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  • Writer's pictureCourt Lalonde

Exploring the Visual Wonders of Avatar Frontiers of Pandora: A Review

Updated: Jan 4


Avatar

Avatar is one of the highest-grossing movie franchises of all time, with a whopping 5.24 billion, and the original movie is still the highest-grossing movie of all time. So, you would think basing a video game on the movie franchise would be an instant home run?


Looking at the history of movie tie-in games, you realize that what works on the big screen doesn't always translate to video games. It seems it's tough to do so because, more often than not, the games are rushed and don't feel like the world from the movie. Half the time, developers copy an old game, slap the assets from the film over them and call it a day. Now, I could understand the bad movie games back in the NES and even the SNES days, but even recently, we got 2016's Ghostbusters and 2012's Battleship. We can't forget when we got the combo of lousy movies and bad video games with 2004's Catwoman. At least that is what they used to do, but Avatar: Frontiers of Pandora isn't that.


Avatar: Frontiers of Pandora is its own story based on the Avatar franchise. It occurs between the first and second movies and introduces you to new characters. I haven't seen the second movie, and it's been over ten years since I saw the first movie, so jumping into this game was a refresher. I always found it fascinating that so many people see these movies, yet no one I know ever talks about them, and the franchise is huge. You would think something so big would be all anyone ever talks about. The second movie, Avatar: The Way of Water, was a huge success, but I didn't even know it was in theatres, and then it popped up on my Disney Plus feed. Avatar: The Way of Water grossed 2.34 billion dollars, and I couldn't count the people I know who saw the movie.


It wasn't exactly on my radar when they announced Avatar: Frontiers of Pandora in March of 2017. Ubisoft makes a lot of games that I genuinely gel with, like Assassin's Creed, Far Cry, and The Division, just to name a few, so I knew I was going to try this. When I first saw the trailer, I thought, like many, that the game was Far Cry with Avatar characters. I can say without a doubt that this isn't the case, and Avatar: Frontiers of Pandora stands on its own. Does it remind me of other Ubisoft titles? Sure, but I wouldn't say that is a bad thing. It has aspects from Far Cry because of the first-person view and weapon system, hacking from Watch Dogs, and stealth combat from Assassin's Creed.


Navi

The story is original and a continuation of the first movie, so I won't give too much away, as the story portion was well done. The RDA, or the Sky People as they're called in the game, raise you, and that is how the story starts, but soon you learn that the RDA are not who they say they are and tragedy strikes. You escape the RDA facility to step out into the world of Pandora, set to reunite with your clan and truly learn what it means to be Navi. As you meet up with different clans, you know the ways of your people and find humans who are your friends and not the enemy. Your goal is to cleanse Pandora of the RDA and reclaim the land. As you meet new clans, you will be given main quests and side quests to help you further unlock parts of the map. The map is enormous, so I recommend keeping to the main story missions until you open your first mount. My biggest issue with the story, though, is I had difficulty wanting to know more about my character. At the beginning of the game, which is the first couple of hours, I was intrigued and liked where the story was going, but as the world opened up, I felt the story got lost a bit in all the side quests and things to do on the map. I became more concerned with levelling up my character than progressing the story.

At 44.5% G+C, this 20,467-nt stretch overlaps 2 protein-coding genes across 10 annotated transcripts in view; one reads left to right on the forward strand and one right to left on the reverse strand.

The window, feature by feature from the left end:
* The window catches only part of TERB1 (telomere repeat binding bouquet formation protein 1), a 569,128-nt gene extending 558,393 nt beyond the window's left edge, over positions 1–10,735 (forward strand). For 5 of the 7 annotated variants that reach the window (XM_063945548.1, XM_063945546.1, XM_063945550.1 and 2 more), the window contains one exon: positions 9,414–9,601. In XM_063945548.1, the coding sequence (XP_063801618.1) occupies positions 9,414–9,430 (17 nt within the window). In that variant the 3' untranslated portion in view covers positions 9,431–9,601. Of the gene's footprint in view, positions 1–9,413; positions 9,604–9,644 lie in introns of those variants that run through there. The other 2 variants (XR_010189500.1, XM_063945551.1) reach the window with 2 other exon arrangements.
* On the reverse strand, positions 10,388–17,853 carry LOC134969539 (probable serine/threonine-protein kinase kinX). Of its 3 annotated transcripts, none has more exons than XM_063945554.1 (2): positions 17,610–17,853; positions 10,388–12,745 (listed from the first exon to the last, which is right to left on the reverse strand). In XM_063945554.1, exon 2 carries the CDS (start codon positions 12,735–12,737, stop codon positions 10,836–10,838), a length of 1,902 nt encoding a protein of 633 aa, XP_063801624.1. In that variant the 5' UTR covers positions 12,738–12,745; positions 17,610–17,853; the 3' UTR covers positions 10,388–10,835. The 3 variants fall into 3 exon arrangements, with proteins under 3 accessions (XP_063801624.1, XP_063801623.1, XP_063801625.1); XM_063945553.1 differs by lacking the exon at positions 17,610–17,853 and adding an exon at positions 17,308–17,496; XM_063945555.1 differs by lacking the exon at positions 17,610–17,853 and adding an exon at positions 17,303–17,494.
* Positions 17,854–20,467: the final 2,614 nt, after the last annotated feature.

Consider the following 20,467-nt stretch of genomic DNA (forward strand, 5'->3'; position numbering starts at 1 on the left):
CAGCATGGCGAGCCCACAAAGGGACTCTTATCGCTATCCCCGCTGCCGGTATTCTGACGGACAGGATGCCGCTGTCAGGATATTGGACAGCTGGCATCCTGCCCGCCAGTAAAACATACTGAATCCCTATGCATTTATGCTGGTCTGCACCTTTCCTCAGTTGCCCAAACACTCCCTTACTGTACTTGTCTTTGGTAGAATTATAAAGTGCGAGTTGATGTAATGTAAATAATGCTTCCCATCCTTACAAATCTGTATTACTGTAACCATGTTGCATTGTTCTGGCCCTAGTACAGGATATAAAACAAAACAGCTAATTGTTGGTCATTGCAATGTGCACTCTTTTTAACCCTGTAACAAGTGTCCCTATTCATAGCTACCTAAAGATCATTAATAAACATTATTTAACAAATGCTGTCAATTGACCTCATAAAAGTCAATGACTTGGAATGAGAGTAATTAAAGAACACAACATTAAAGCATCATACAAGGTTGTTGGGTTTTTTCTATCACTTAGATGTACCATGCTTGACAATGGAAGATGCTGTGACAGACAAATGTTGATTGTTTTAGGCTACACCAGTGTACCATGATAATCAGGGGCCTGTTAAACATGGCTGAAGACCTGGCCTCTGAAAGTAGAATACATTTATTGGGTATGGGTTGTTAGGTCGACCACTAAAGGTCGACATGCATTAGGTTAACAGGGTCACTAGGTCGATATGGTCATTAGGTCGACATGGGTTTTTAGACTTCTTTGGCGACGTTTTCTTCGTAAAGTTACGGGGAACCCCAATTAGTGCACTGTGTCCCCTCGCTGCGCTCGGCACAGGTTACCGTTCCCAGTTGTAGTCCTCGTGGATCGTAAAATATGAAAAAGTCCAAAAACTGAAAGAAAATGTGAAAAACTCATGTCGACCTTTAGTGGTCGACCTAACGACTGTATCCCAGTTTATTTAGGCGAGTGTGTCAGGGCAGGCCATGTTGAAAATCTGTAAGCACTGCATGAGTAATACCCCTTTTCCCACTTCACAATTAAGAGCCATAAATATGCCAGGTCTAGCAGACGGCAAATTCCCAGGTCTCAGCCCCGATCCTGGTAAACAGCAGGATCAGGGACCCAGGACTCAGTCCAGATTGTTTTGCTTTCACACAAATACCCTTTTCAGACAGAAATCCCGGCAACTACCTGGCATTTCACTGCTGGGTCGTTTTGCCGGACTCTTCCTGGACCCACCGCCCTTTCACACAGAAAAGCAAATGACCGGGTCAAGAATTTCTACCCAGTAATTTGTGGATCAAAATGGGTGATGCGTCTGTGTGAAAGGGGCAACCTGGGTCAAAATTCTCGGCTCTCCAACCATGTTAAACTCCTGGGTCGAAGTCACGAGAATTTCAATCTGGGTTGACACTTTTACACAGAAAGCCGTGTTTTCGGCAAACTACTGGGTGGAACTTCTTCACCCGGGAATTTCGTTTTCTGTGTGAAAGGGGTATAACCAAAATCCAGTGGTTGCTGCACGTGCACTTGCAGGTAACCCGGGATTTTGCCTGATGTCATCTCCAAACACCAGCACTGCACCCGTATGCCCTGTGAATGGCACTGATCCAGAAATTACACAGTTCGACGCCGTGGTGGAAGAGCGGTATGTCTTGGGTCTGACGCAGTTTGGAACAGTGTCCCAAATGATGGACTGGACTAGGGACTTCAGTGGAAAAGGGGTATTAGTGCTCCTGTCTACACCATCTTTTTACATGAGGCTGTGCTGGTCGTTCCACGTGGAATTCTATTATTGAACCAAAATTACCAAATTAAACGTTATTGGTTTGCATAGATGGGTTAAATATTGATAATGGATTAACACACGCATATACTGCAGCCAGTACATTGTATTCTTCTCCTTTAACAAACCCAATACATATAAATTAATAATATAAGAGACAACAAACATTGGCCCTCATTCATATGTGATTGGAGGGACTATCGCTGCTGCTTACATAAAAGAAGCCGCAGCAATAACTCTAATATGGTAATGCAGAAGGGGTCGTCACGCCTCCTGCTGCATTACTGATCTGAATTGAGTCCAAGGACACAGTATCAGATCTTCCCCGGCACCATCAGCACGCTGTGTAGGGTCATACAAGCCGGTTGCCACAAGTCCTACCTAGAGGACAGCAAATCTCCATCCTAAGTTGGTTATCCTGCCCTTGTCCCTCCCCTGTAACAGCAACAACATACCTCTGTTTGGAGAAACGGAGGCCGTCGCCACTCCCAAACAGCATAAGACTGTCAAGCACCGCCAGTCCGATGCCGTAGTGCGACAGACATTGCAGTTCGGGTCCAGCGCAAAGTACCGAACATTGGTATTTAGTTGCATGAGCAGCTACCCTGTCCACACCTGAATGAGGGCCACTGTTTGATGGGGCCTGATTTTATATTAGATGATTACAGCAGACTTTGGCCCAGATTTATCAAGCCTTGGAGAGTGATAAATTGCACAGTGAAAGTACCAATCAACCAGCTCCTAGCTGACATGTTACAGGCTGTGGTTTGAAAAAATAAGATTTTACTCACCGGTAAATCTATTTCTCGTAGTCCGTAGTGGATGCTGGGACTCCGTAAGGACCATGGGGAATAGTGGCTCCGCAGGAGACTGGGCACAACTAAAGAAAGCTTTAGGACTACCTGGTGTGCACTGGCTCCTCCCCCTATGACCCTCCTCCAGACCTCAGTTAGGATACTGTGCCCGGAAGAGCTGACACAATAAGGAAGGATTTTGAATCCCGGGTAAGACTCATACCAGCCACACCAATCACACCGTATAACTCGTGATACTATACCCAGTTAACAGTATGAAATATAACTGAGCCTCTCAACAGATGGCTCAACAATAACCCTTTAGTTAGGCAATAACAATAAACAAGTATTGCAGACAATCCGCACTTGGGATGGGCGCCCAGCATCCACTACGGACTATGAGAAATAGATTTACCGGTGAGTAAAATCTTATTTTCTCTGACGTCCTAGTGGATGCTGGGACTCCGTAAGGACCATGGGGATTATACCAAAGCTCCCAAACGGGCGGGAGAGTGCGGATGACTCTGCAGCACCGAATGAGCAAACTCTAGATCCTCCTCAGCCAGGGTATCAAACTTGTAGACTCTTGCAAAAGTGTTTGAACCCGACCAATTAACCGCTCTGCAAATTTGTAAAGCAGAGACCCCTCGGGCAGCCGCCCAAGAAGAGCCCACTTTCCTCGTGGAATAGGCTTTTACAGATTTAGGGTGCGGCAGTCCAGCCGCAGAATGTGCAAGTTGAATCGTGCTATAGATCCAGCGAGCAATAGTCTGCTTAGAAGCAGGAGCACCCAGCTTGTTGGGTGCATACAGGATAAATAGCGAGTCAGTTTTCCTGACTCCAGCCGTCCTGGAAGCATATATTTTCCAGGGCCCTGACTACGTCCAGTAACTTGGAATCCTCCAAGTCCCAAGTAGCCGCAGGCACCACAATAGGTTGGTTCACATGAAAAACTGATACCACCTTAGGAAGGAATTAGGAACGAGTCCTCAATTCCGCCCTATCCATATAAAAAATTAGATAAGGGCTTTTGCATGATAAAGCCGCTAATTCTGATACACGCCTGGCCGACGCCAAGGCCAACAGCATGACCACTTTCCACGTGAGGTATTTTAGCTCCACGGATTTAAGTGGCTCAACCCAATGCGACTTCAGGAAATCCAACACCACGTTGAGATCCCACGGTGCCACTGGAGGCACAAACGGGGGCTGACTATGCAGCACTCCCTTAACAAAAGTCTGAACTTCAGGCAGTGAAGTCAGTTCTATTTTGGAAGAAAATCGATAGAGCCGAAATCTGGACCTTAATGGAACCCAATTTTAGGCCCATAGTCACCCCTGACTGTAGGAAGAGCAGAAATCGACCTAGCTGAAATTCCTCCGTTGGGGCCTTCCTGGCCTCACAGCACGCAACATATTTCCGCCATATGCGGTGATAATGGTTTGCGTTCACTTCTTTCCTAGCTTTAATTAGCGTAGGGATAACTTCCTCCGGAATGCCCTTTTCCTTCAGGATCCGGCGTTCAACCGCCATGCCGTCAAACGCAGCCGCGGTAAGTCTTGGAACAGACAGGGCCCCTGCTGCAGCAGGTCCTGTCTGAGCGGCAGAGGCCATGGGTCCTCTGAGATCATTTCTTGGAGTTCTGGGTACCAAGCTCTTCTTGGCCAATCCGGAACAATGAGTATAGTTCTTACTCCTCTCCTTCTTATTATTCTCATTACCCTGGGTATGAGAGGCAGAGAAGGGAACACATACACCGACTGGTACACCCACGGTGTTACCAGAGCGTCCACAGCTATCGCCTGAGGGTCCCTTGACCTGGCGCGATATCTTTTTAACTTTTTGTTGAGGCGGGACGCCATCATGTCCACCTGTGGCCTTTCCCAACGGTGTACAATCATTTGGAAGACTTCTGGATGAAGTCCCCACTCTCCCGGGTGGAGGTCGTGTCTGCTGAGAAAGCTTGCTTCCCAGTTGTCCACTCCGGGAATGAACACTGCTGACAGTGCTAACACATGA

The world of Pandora is beautiful and will try and kill you at the same time. It's not only the RDA that will hurt you but the animals and plants in the world can and will attack you, so you better watch out. The world became a different place at night and glowed to be what I felt the best. I wanted to play only at night as the game looked impressive during the night. I played on a PS5 in Performance mode, giving me 60 FPS but no 4K, but if you switch to the Quality mode, you get a locked 30 FPS and 4K graphics. At some points, I could see how beautiful the world could look, but as I mentioned, I played in performance mode. From what I have seen online, the best way to play this game is on PC, as the game runs and looks beautiful simultaneously. I can understand not being able to give us 4K 60FPS as a lot is going on at one time on the screen.


night time